PHOENIX -- Before he even took the mound on Saturday vs. the D-backs for his fourth big league start, Reds rookie Luis Castillo and his velocity already had a reputation.
Among starters with at least 300 pitches thrown this season, only the Mets' Noah Syndergaard had a higher average velocity (98.7 mph) than Castillo (97.6). But the Reds right-hander showed during a 7-0 victory over Arizona that he has more than heat to offer. On Saturday night, it helped him net his first big league win.
"He had a nice mix, he really did. He was able to bring in the changeup and breaking ball but threw the fastball with confidence. He sat there at 97-100, throwing fastball strikes and blending in the others when needed," Reds manager Bryan Price said. "I was very impressed at his composure and his presence."
While throwing 6 2/3 innings with three hits, one walk and eight strikeouts, Castillo averaged 97.2 mph with his four-seamer. But according to Statcast™, the 24-year-old also threw 35 changeups, his other strong pitch, and 13 sliders -- a pitch he is still developing.
Like other Reds infielders, first baseman Joey Votto has enjoyed playing behind Castillo. But Votto also takes an opposing hitter's view of the right-hander, because he remembered facing him in a preseason exhibition game against Reds future stars in Dayton.
"Facing him initially, I thought his fastball played pretty true to the number. But then he started to throw the changeup," Votto said. "The changeup is a bit of a game-changer. His changeup, for me, makes things quite a bit more challenging as a hitter. I think he's starting to throw it more for strikes. I feel like he's throwing it in counts that matter."
The average velocity of the changeup on Saturday was 87.1 mph, a sharp drop in speed from the fastball that makes him deceptive.
"I was just focused 100 percent to get on top of the hitter and get ahead in the count with my fastball, and the secondary stuff was really good," Castillo said via interpreter Julio Morillo. "I had a real feel for my changeup today, and it worked really good for me."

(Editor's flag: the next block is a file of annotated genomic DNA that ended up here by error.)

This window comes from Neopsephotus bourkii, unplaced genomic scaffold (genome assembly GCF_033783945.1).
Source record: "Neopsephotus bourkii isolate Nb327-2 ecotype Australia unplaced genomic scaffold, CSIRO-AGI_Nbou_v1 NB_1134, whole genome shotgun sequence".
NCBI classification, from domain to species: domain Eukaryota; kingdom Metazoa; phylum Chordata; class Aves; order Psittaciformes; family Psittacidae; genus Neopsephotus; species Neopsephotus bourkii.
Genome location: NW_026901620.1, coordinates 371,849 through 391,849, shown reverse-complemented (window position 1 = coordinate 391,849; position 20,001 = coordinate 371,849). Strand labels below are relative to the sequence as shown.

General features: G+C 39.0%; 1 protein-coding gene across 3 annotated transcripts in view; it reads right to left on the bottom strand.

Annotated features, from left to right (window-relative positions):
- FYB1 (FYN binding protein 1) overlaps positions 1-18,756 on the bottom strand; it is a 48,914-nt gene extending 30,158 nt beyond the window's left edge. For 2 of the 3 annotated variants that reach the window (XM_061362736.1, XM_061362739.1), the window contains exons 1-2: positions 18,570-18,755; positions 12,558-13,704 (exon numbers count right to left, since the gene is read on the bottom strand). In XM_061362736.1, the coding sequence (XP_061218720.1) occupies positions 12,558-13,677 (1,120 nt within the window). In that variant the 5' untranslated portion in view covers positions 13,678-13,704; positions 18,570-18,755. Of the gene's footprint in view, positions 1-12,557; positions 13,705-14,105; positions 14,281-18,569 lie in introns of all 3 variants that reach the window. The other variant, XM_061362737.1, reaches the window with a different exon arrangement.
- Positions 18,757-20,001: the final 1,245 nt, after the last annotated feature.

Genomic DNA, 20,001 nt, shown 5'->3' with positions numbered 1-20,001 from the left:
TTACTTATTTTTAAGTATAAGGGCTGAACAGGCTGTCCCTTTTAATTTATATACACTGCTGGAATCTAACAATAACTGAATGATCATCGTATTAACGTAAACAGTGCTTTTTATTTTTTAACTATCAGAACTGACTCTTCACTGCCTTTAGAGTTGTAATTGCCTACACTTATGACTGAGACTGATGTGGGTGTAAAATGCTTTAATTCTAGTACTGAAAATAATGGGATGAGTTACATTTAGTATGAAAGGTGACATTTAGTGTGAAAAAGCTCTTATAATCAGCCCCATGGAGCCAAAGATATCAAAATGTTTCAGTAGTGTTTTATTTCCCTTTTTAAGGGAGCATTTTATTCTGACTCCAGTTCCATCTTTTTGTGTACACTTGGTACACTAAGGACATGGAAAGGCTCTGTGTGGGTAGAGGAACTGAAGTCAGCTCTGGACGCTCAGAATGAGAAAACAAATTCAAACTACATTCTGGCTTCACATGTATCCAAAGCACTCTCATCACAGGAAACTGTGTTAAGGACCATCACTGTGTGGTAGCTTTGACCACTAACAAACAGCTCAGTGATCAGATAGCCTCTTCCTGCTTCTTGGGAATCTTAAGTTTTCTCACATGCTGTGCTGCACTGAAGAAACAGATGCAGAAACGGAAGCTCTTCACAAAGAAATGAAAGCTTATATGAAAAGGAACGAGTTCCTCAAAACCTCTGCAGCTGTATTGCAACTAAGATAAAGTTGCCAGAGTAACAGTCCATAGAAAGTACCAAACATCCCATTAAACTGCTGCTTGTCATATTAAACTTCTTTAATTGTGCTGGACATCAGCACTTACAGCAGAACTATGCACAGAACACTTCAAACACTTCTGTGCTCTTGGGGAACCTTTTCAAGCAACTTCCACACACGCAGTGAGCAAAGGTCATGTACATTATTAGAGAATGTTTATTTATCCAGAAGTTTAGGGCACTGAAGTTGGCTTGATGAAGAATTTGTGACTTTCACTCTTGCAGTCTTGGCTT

He held the D-backs hitless through three innings before Paul Goldschmidt hit a single to begin the fourth. Castillo had only two runners reach second base all evening. Chris Owings reached on a one-out error in the second inning and advanced on a Brandon Drury walk.
In the seventh, Jake Lamb hit a leadoff single and Ketel Marte hit Castillo's 113th and final pitch for a two-out single. Price decided to pull Castillo and called on Wandy Peralta for the next 1 1/3 innings.
"I feel really happy right now," Castillo said. "You always wonder as a professional pitcher when it's going to be your first win, and thank God today was the night."
Castillo -- ranked as the Reds' No. 5 prospect by MLBPipeline.com -- was acquired from the Marlins with two others in the January trade for starter Dan Straily. After Straily's strong 2016 season, it wasn't a popular deal in Cincinnati. But Castillo has impressed since his callup from Double-A Pensacola on June 23.
"This level is very new to him. You wouldn't be able to tell from looking at him," D-backs manager Torey Lovullo said. "I thought he held himself very, very well throughout the course of the game."
Mark Sheldon has covered the Reds for MLB.com since 2006, and previously covered the Twins from 2001-05. Follow him on Twitter @m_sheldon and Facebook and listen to his podcast. This story was not subject to the approval of Major League Baseball or its clubs.